by BRAD ROLLINS
Backers of a controversial apartment and retail project between Sessom Drive and Sessom Creek say they will not take a page from other developers’ playbook to thwart the will of neighboring property owners who have signed a petition opposing the project.
The San Marcos City Charter requires a supermajority — six of seven council members — to vote to approve a rezoning request if owners of 20 percent of property within 200 feet of a project boundary sign a petition opposing the rezoning.
In the past, however, determined developers have found a work-around by shaving off a portion of the project boundaries and thereby eliminating some of the opponents from the 200 foot zone. But Carter Morris, the real estate broker who represents San Antonio developer Darren Casey and five homeowners whose property is under contract for sale to Casey, said his client will not try to win approval for a $63 million mixed use project by undermining the petition.
“We’re going in for a straight up or down vote and we’ll go from there,” Morris said. “My client has taken on this project from the start with the goal of being transparent and to work with those who have concerns about it. He has no interest in negating a petition that is a formal document submitted by citizens.”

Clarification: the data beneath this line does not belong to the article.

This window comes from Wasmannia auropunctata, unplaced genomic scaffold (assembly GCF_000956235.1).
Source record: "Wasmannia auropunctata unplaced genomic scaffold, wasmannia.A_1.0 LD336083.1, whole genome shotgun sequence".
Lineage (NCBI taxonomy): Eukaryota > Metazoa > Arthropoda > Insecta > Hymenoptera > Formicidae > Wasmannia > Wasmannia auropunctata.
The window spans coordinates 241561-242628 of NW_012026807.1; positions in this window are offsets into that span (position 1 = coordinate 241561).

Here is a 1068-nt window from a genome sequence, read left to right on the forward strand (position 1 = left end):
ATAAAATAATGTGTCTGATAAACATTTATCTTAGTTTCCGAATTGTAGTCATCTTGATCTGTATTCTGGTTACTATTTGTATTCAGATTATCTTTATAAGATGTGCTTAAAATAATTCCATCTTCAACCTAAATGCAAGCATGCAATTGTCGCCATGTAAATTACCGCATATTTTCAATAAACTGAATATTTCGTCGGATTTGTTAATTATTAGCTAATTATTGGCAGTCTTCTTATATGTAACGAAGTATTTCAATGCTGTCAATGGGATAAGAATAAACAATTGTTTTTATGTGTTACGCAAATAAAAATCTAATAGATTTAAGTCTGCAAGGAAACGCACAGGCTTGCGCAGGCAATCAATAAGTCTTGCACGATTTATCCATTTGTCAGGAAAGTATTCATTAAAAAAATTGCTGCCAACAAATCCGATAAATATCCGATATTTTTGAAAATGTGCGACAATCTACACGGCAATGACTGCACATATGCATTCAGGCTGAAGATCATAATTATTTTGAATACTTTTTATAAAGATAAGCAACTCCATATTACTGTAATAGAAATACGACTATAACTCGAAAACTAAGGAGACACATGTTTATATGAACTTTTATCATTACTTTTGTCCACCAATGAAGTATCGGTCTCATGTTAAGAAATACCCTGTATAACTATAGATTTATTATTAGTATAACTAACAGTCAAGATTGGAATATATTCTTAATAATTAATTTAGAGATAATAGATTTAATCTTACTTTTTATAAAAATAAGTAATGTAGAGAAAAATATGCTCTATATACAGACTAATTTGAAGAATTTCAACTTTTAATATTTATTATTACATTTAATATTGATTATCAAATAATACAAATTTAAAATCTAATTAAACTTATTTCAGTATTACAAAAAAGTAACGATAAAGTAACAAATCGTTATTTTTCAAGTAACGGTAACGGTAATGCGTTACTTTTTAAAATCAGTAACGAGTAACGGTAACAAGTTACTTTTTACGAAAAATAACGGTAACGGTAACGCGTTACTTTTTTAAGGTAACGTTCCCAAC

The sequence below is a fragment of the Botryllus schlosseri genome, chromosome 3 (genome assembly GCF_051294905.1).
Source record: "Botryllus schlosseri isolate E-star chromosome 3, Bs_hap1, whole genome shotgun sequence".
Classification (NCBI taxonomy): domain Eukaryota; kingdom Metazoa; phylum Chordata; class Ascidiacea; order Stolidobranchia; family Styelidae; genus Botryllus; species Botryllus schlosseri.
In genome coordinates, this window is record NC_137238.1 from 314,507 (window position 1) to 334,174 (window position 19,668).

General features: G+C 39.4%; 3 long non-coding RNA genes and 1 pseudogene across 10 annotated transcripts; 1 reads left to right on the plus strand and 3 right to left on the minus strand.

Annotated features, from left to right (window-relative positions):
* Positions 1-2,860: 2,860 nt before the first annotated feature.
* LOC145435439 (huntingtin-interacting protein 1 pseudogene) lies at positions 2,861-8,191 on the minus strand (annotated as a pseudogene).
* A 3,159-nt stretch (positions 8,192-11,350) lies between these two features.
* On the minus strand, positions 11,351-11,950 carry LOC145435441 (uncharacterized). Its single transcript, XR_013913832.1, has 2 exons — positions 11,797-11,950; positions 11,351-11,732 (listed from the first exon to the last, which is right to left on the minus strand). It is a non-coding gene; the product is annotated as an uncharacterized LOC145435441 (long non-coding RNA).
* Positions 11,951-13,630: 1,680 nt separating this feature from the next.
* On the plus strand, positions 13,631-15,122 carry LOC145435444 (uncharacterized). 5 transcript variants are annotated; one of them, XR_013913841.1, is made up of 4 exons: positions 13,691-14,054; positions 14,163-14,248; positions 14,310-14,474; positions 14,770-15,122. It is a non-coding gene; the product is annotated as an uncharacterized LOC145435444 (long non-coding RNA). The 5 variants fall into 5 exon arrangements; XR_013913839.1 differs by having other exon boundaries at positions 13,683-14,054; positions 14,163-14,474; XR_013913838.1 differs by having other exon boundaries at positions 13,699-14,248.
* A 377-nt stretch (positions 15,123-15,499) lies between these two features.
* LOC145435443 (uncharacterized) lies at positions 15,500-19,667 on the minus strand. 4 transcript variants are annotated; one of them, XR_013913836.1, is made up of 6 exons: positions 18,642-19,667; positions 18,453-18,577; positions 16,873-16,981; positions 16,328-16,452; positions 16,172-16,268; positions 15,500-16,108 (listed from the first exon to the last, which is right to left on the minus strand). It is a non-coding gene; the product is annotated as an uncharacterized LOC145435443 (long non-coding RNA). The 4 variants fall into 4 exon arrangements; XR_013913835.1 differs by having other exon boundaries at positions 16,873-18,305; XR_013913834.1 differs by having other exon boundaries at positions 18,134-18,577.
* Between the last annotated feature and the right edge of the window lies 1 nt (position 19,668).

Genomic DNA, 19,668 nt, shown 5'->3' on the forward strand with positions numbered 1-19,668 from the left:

In June 2010, principals of a proposed 174 acre mixed use development on the Buie tract on Craddock Avenue were facing a supermajority requirement for a portion of the rezoning they needed to make the project fly. A little more than 20 percent of surrounding property owners, however, had signed off on a petition opposing the rezoning and it appeared impossible that developers could muster six votes. By eliminating 2.23 acres from the rezoning request, the developer was able to knock just enough signatures off the petition to render it meaningless. The rezoning was subsequently approved 5-2.
Opponents who live near Casey’s proposed development across Sessom Drive from Texas State University have reached that magic 20 percent threshold and will require a supermajority when the San Marcos City Council votes on it Tuesday. Facing an uncertain fate in council, rumors have coursed through town for weeks that Casey and his advisers — former San Marcos planning staff organized as ETR Development Consulting — would attempt a similar end-run around the city charter.
The planning and zoning commission approved Casey’s rezoning and planned development district 5-2 on Tuesday and Morris told the Mercury later that week that there would be no shenanigans aimed at knocking the supermajority requirement back down to a simple majority.
“This project would be great for the city of San Marcos and will have a very small impact if any impact at all on the people who live in that area. We’re looking for approval based on the merits of the project. Anything that is less than transparent or above-board is not something Mr. Casey would like to do.”Email | Print